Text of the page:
Let me begin by telling you just a little bit about my husband, Randy Branson, who passed away from mesothelioma on August 30, 2014.
Randy was in the United States Navy right after high school and spent six years on different ships. We were married soon after he finished boot camp, and were married for 40 years when he passed away.
He had always been an avid hiker having hiked hundreds of miles on the Appalachian Trail throughout our marriage. Never complained about how hard the hike was until his very last one in November of 2013. He came home saying that he had a hard time breathing and this hike just absolutely wiped him out. My thinking was that this man never had anything but good words about all of the other numerous hikes he had made during this year. He continued to keep coughing and then decided that maybe he needed to go to his doctor to see if maybe something was going on with his lungs due to a cold or something viral.
His doctor gave him cough medications and an antibiotic to take for 10 days. This did not help, and then he went back to his doctor who ordered an X-ray of his chest. Upon waiting for several days for the results of the X-ray, we had our Thanksgiving Day celebration and just a couple of days after he had an appointment with his doctor to go over his recent X-ray.
When he came home, he told me that he had to tell me something, and I knew then that what he was going to tell me was not going to be what I wanted to hear. He proceeded to tell me that there was a spot on his lung and that his doctor was going to send him to the VA Hospital for further testing and possibly a biopsy done to see what we were looking at.
Randy had a CT scan at the VA and a biopsy was done. They told him that when he got home he was to return if he noticed any kind of bleeding that appeared to be more than what you would normally expect. It was later that night that I had to take him to the Emergency Room because he was having abnormal bleeding. They did yet another scan and the ER Doctor came in and asked if anyone had told us about the mass that was on his lung, and of course we really had not been told anything except that there was a mass.
The ER doctor proceeded to tell us that this mass was very large and was taking up about one-third of his lung. Randy would need to be admitted because he also had pneumonia. We were devastated because his primary care doctor told him that what she had seen from the X-ray appeared to be about the size of a jawbreaker. That had been less than a month ago, and now it had grown to over one-third of his lung.
I had this feeling in my heart, and the first thing that I thought of was “Oh my God, he has mesothelioma.” I don’t know why except I knew that he had been exposed to asbestos while serving in the Navy and having to be on a ship that was dry docked in Boston and complete tear down of this ship and constantly breathing in asbestos fibers on a daily basis for well over a year. It was just the first thing that I thought about.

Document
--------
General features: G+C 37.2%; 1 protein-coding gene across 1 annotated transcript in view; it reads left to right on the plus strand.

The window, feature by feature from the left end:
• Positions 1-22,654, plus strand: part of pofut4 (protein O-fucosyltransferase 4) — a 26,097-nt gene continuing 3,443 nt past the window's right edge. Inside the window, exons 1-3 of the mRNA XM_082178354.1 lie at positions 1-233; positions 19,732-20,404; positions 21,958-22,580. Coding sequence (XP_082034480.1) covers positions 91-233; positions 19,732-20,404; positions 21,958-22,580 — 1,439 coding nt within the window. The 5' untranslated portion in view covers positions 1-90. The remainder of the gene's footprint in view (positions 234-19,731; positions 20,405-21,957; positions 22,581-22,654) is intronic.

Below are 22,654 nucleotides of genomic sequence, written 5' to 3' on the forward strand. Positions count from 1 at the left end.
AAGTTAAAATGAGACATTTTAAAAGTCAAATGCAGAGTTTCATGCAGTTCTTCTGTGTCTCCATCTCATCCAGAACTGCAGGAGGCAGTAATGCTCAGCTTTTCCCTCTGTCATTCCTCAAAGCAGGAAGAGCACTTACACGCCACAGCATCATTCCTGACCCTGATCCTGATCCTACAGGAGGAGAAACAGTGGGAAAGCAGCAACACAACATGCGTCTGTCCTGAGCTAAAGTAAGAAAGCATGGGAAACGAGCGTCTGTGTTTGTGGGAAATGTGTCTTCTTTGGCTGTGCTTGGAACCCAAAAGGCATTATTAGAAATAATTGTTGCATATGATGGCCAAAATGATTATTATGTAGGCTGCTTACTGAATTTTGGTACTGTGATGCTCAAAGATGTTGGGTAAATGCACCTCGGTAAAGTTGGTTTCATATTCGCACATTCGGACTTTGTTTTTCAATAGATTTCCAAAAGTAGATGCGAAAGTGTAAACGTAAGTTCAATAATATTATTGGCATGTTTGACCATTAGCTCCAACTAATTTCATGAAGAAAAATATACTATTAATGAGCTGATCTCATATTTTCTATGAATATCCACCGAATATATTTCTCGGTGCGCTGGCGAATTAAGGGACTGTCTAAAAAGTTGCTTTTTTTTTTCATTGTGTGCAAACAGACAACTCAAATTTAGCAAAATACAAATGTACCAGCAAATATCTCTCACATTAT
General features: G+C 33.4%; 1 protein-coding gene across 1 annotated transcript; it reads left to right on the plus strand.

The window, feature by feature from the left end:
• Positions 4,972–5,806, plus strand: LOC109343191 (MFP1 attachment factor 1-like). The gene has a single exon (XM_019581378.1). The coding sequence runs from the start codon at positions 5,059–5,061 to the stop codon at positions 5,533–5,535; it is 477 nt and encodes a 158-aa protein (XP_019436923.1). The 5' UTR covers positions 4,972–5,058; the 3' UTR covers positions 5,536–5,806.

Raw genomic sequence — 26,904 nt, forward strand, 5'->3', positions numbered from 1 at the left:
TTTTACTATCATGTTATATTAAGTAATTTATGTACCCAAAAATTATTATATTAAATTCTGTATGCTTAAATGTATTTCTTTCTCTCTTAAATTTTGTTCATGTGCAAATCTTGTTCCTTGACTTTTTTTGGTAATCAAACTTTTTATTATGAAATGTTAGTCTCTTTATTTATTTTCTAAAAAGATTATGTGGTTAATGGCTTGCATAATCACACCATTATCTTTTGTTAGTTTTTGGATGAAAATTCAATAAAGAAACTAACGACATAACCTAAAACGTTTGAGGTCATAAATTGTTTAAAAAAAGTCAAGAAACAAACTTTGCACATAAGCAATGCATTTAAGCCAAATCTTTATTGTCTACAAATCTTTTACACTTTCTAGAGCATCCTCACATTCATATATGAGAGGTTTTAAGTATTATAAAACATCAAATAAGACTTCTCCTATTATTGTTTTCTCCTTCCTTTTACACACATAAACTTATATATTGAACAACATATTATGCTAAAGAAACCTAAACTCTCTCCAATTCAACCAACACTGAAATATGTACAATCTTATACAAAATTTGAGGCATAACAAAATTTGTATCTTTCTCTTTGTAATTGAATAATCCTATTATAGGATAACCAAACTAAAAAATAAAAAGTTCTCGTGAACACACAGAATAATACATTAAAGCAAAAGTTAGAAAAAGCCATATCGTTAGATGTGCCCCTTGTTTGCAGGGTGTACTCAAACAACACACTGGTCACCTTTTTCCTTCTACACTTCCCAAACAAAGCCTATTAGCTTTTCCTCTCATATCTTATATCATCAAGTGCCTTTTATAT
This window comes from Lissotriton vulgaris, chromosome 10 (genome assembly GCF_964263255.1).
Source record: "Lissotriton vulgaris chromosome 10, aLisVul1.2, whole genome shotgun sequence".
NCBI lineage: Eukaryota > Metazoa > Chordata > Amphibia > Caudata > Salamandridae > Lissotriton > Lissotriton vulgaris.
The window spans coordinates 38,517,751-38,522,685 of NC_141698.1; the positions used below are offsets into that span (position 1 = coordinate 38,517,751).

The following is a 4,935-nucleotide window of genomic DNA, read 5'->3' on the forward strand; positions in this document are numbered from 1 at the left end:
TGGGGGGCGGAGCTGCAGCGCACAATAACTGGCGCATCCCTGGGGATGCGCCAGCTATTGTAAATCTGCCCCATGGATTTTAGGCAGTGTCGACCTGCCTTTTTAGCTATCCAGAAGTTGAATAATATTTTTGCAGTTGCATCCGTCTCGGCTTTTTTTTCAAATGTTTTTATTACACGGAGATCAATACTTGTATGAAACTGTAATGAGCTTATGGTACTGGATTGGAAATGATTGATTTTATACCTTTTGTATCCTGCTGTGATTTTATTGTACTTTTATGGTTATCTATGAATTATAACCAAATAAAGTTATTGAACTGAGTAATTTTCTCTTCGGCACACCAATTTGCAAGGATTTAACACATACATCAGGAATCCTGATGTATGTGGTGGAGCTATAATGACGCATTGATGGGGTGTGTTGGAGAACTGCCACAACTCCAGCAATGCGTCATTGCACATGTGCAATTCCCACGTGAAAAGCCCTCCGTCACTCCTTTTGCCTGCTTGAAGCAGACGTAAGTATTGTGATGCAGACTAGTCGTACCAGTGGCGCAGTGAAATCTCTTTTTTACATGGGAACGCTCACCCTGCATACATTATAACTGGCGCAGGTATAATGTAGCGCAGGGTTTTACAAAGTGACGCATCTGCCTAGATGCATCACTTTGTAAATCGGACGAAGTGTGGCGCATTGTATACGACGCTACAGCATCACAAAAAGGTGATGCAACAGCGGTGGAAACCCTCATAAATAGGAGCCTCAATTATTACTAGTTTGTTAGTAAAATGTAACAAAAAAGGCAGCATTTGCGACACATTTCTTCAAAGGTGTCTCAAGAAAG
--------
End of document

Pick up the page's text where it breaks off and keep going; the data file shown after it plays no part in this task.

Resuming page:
No one at this point said anything about mesothelioma. It was just a rare form of cancer, and he underwent 6 different biopsies until they confirmed that he did indeed have pleural mesothelioma.
He went through weeks and weeks of radiation because the tumor was growing very fast and they needed to slow it down. He started the radiation in January because he did not wish to tell our children and grandchildren until after the Christmas Holidays, in order that everyone could have a happy, joyful season. The radiation made him extremely tired but he never gave up. He was always hopeful that this thing would be cured and his strong faith in God kept him always steadfast.
Randy actually never really improved. He continually struggled to breathe and was placed on oxygen. He had to have a hospital bed because he had lost all of his strength to even move around. And he eventually could only get up to sit up on the side of the bed for only minutes.
It was extremely hard to watch him start to fade away from day to day when in only a few short months ago he was hiking up and down the mountains with no problems at all. My days were to make sure he was comfortable and to make sure that he knew just how much he was loved. Like I said before, he was diagnosed in January with a rare form of cancer and in June after all of the biopsies they confirmed that he had mesothelioma – and in August he passed away at home with me by his side during the very early morning.
I was just so overwhelmed by the entire illness and just how fast it took the life of the only man that I had truly loved and cherished. We were so fortunate to have been married for 40 years and to have a daughter and a son with three grandchildren. We had so much to look forward to, but this disease just took away everything we had planned for our family and took away the love of my life.
I would just like to remind everyone if they have been exposed to asbestos that they keep up with their health and make sure that all is well with their bodies. It took 40 years for this to show up in my husband, and that is what is so scary about this whole disease.
I am trying now to make a life for myself and trying to find out just what I am supposed to be at this point of my life. I was always a wife and now I am not. Still searching as to what I am supposed to be now. Thanks for reading my story, and I hope it does open someone’s eyes as to what this disease is all about.
This post was written by Kathy Branson exclusively for the MAA Center.